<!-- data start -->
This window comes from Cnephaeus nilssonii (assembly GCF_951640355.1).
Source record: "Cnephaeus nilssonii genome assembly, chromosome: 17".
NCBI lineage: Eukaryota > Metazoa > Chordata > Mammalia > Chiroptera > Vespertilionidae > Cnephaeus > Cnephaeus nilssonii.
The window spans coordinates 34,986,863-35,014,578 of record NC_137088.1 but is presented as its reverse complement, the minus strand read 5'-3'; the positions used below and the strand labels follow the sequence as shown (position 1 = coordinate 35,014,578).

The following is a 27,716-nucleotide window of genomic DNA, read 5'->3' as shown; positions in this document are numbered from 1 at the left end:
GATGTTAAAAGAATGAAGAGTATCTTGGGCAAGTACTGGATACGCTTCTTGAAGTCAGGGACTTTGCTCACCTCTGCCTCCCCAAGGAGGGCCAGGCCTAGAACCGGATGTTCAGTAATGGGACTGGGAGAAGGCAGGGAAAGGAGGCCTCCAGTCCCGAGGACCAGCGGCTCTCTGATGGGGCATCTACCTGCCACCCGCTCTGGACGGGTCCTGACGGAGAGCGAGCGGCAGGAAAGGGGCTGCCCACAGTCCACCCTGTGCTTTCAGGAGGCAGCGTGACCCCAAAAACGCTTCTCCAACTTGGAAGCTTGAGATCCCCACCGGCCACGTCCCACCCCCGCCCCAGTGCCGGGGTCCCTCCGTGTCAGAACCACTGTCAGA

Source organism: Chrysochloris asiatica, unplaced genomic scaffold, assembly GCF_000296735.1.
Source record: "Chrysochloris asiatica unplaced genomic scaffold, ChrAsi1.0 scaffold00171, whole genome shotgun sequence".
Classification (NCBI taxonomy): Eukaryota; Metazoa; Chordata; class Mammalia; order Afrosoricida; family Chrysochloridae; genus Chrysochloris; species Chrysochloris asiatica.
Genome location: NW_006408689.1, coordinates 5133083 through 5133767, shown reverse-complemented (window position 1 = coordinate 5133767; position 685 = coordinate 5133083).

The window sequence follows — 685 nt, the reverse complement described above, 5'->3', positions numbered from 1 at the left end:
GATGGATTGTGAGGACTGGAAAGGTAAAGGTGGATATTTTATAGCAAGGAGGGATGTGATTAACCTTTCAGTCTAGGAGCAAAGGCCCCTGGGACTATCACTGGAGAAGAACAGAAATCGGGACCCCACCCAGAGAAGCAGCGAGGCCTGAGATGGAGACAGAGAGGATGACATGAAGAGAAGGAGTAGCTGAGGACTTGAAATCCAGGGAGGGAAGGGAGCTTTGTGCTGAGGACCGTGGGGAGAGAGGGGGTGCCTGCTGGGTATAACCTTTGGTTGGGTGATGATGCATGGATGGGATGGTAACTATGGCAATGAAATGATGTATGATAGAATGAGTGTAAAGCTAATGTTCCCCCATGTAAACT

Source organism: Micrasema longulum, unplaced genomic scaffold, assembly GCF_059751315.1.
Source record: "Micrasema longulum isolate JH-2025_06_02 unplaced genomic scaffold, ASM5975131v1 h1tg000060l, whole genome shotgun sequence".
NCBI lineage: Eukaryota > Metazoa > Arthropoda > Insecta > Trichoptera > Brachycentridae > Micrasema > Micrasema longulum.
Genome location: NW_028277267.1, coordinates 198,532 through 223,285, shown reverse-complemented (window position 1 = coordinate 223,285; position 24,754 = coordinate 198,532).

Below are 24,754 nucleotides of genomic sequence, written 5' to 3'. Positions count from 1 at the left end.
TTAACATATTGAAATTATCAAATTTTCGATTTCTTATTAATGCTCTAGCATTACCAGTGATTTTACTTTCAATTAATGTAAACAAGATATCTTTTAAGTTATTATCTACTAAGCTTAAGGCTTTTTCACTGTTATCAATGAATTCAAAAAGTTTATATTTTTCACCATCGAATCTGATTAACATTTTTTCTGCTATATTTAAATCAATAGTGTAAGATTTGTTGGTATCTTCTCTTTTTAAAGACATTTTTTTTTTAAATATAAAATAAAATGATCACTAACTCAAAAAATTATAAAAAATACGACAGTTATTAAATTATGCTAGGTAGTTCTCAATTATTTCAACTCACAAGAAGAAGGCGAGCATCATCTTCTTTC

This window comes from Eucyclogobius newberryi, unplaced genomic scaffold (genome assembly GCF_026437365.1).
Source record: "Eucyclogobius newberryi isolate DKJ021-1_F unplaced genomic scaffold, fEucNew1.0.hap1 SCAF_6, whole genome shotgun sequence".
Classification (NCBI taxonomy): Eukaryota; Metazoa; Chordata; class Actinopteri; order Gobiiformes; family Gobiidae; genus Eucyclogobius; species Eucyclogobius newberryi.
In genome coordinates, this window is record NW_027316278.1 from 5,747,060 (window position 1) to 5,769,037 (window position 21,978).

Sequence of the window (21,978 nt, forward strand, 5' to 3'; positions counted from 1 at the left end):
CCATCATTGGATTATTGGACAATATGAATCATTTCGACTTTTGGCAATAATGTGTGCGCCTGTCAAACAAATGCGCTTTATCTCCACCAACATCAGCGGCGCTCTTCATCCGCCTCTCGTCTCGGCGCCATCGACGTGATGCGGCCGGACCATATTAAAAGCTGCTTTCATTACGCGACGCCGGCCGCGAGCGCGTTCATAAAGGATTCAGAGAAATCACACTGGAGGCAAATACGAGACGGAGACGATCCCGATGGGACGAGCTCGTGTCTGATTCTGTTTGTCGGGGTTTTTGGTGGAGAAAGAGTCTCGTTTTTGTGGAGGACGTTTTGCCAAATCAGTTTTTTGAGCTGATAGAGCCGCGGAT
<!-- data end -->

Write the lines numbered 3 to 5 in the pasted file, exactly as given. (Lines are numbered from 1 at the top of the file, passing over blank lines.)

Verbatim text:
NCBI lineage: Eukaryota > Metazoa > Chordata > Mammalia > Chiroptera > Vespertilionidae > Cnephaeus > Cnephaeus nilssonii.
The window spans coordinates 34,986,863-35,014,578 of record NC_137088.1 but is presented as its reverse complement, the minus strand read 5'-3'; the positions used below and the strand labels follow the sequence as shown (position 1 = coordinate 35,014,578).

The following is a 27,716-nucleotide window of genomic DNA, read 5'->3' as shown; positions in this document are numbered from 1 at the left end: